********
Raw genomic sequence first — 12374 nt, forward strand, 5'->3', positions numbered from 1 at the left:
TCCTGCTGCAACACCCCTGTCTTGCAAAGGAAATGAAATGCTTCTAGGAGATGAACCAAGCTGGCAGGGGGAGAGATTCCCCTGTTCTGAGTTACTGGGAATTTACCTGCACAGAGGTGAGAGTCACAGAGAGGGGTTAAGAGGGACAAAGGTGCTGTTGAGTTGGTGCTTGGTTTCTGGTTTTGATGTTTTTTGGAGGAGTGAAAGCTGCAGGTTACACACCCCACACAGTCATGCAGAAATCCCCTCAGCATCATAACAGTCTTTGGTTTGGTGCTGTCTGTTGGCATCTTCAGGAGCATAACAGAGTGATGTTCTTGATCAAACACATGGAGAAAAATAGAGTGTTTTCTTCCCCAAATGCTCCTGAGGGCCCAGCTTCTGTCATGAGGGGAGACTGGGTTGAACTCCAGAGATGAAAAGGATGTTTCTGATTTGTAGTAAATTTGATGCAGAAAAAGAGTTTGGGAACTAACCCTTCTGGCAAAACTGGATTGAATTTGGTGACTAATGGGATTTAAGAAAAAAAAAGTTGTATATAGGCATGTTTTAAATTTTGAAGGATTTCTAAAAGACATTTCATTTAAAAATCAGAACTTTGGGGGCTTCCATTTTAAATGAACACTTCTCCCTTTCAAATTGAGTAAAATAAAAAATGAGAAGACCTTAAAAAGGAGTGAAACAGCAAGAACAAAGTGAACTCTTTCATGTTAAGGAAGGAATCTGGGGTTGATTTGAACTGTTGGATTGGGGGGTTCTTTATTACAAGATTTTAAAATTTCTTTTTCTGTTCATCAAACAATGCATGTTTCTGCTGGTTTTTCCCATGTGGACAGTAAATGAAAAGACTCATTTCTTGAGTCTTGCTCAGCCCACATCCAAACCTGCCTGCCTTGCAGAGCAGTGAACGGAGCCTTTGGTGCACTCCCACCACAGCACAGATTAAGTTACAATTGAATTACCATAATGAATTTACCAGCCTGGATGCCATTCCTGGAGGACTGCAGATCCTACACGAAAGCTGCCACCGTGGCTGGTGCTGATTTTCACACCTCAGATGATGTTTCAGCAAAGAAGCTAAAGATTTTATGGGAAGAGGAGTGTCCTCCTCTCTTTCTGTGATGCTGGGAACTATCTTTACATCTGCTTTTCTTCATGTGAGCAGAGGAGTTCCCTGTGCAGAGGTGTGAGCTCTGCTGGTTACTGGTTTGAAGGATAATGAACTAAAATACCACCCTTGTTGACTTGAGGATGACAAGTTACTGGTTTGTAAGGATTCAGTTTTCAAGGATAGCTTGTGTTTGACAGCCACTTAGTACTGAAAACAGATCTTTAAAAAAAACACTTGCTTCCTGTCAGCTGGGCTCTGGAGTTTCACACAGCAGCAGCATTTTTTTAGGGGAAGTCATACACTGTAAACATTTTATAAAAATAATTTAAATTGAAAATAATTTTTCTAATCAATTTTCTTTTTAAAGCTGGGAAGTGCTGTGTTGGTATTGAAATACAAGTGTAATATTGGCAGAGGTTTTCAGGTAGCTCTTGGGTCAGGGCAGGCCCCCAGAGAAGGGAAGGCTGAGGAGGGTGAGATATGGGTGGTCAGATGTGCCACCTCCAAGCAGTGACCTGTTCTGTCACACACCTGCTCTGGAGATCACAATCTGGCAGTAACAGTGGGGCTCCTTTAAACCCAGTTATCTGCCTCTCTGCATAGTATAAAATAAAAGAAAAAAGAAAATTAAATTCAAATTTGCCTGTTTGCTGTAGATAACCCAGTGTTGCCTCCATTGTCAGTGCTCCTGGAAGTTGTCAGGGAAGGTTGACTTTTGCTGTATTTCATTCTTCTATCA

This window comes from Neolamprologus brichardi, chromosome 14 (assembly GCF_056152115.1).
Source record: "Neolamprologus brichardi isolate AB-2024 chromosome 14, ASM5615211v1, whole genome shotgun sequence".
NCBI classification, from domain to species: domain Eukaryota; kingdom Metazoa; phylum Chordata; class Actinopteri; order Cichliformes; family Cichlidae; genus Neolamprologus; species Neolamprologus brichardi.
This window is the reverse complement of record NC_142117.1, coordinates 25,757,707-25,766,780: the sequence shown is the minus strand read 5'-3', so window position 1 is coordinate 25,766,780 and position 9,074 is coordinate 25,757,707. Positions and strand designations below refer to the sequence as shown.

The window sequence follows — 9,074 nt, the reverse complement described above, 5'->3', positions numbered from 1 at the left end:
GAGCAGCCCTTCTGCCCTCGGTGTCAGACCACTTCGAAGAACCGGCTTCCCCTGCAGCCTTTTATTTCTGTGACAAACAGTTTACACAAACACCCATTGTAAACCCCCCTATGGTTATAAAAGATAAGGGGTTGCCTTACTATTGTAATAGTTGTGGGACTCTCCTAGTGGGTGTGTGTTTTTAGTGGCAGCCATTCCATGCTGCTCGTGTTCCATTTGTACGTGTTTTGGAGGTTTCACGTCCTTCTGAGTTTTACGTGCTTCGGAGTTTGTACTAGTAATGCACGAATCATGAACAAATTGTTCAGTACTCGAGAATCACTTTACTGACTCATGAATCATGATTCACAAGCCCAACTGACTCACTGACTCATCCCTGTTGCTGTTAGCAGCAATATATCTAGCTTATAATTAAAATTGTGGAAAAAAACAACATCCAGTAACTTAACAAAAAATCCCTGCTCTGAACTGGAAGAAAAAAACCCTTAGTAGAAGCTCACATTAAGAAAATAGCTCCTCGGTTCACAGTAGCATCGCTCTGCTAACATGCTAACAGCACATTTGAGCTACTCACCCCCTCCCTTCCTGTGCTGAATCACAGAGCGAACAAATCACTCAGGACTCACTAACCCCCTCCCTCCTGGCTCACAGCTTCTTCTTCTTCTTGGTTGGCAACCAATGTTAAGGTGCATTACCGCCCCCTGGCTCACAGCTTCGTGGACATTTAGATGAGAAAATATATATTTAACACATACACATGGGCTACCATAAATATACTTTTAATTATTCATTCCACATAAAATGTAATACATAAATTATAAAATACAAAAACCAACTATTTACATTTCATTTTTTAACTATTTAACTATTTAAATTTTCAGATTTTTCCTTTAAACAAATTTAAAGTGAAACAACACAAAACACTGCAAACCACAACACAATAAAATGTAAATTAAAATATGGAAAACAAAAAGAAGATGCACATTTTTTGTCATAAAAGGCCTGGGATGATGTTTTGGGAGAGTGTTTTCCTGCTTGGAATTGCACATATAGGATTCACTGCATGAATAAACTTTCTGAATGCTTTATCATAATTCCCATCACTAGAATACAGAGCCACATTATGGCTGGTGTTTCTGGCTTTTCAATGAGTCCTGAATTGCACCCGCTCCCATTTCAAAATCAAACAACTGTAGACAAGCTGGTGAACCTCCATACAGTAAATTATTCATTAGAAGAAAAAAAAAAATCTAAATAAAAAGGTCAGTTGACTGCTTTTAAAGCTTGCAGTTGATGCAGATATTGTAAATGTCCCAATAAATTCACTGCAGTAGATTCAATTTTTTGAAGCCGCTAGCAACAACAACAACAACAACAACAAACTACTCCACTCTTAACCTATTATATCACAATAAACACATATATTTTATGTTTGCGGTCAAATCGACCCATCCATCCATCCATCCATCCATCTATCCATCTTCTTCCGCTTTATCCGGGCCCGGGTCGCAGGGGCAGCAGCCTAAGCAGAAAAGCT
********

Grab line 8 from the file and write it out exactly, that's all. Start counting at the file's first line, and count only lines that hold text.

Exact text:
GAGCAGCCCTTCTGCCCTCGGTGTCAGACCACTTCGAAGAACCGGCTTCCCCTGCAGCCTTTTATTTCTGTGACAAACAGTTTACACAAACACCCATTGTAAACCCCCCTATGGTTATAAAAGATAAGGGGTTGCCTTACTATTGTAATAGTTGTGGGACTCTCCTAGTGGGTGTGTGTTTTTAGTGGCAGCCATTCCATGCTGCTCGTGTTCCATTTGTACGTGTTTTGGAGGTTTCACGTCCTTCTGAGTTTTACGTGCTTCGGAGTTTGTACTAGTAATGCACGAATCATGAACAAATTGTTCAGTACTCGAGAATCACTTTACTGACTCATGAATCATGATTCACAAGCCCAACTGACTCACTGACTCATCCCTGTTGCTGTTAGCAGCAATATATCTAGCTTATAATTAAAATTGTGGAAAAAAACAACATCCAGTAACTTAACAAAAAATCCCTGCTCTGAACTGGAAGAAAAAAACCCTTAGTAGAAGCTCACATTAAGAAAATAGCTCCTCGGTTCACAGTAGCATCGCTCTGCTAACATGCTAACAGCACATTTGAGCTACTCACCCCCTCCCTTCCTGTGCTGAATCACAGAGCGAACAAATCACTCAGGACTCACTAACCCCCTCCCTCCTGGCTCACAGCTTCTTCTTCTTCTTGGTTGGCAACCAATGTTAAGGTGCATTACCGCCCCCTGGCTCACAGCTTCGTGGACATTTAGATGAGAAAATATATATTTAACACATACACATGGGCTACCATAAATATACTTTTAATTATTCATTCCACATAAAATGTAATACATAAATTATAAAATACAAAAACCAACTATTTACATTTCATTTTTTAACTATTTAACTATTTAAATTTTCAGATTTTTCCTTTAAACAAATTTAAAGTGAAACAACACAAAACACTGCAAACCACAACACAATAAAATGTAAATTAAAATATGGAAAACAAAAAGAAGATGCACATTTTTTGTCATAAAAGGCCTGGGATGATGTTTTGGGAGAGTGTTTTCCTGCTTGGAATTGCACATATAGGATTCACTGCATGAATAAACTTTCTGAATGCTTTATCATAATTCCCATCACTAGAATACAGAGCCACATTATGGCTGGTGTTTCTGGCTTTTCAATGAGTCCTGAATTGCACCCGCTCCCATTTCAAAATCAAACAACTGTAGACAAGCTGGTGAACCTCCATACAGTAAATTATTCATTAGAAGAAAAAAAAAAATCTAAATAAAAAGGTCAGTTGACTGCTTTTAAAGCTTGCAGTTGATGCAGATATTGTAAATGTCCCAATAAATTCACTGCAGTAGATTCAATTTTTTGAAGCCGCTAGCAACAACAACAACAACAACAACAAACTACTCCACTCTTAACCTATTATATCACAATAAACACATATATTTTATGTTTGCGGTCAAATCGACCCATCCATCCATCCATCCATCCATCTATCCATCTTCTTCCGCTTTATCCGGGCCCGGGTCGCAGGGGCAGCAGCCTAAGCAGAAAAGCT